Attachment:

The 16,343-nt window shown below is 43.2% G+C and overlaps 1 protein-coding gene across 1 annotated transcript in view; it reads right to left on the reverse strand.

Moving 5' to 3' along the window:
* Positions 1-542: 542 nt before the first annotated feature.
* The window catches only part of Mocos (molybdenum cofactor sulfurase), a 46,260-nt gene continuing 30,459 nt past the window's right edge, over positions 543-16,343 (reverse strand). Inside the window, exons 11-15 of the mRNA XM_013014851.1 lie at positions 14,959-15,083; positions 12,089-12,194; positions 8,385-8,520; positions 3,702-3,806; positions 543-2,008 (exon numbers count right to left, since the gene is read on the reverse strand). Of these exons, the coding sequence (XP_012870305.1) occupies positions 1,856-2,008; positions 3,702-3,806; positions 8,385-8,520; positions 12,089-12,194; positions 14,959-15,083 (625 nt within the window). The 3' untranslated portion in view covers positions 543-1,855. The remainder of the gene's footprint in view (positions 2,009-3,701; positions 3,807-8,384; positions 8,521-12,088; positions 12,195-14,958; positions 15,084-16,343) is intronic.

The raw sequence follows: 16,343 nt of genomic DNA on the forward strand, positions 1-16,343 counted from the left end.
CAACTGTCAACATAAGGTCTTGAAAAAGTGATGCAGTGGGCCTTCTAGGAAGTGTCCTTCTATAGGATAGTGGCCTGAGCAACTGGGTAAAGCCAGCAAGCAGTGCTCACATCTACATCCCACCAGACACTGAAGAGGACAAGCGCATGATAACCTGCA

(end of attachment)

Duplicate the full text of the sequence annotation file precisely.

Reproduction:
The 16,343-nt window shown below is 43.2% G+C and overlaps 1 protein-coding gene across 1 annotated transcript in view; it reads right to left on the reverse strand.

Moving 5' to 3' along the window:
* Positions 1-542: 542 nt before the first annotated feature.
* The window catches only part of Mocos (molybdenum cofactor sulfurase), a 46,260-nt gene continuing 30,459 nt past the window's right edge, over positions 543-16,343 (reverse strand). Inside the window, exons 11-15 of the mRNA XM_013014851.1 lie at positions 14,959-15,083; positions 12,089-12,194; positions 8,385-8,520; positions 3,702-3,806; positions 543-2,008 (exon numbers count right to left, since the gene is read on the reverse strand). Of these exons, the coding sequence (XP_012870305.1) occupies positions 1,856-2,008; positions 3,702-3,806; positions 8,385-8,520; positions 12,089-12,194; positions 14,959-15,083 (625 nt within the window). The 3' untranslated portion in view covers positions 543-1,855. The remainder of the gene's footprint in view (positions 2,009-3,701; positions 3,807-8,384; positions 8,521-12,088; positions 12,195-14,958; positions 15,084-16,343) is intronic.

The raw sequence follows: 16,343 nt of genomic DNA on the forward strand, positions 1-16,343 counted from the left end.
CAACTGTCAACATAAGGTCTTGAAAAAGTGATGCAGTGGGCCTTCTAGGAAGTGTCCTTCTATAGGATAGTGGCCTGAGCAACTGGGTAAAGCCAGCAAGCAGTGCTCACATCTACATCCCACCAGACACTGAAGAGGACAAGCGCATGATAACCTGCA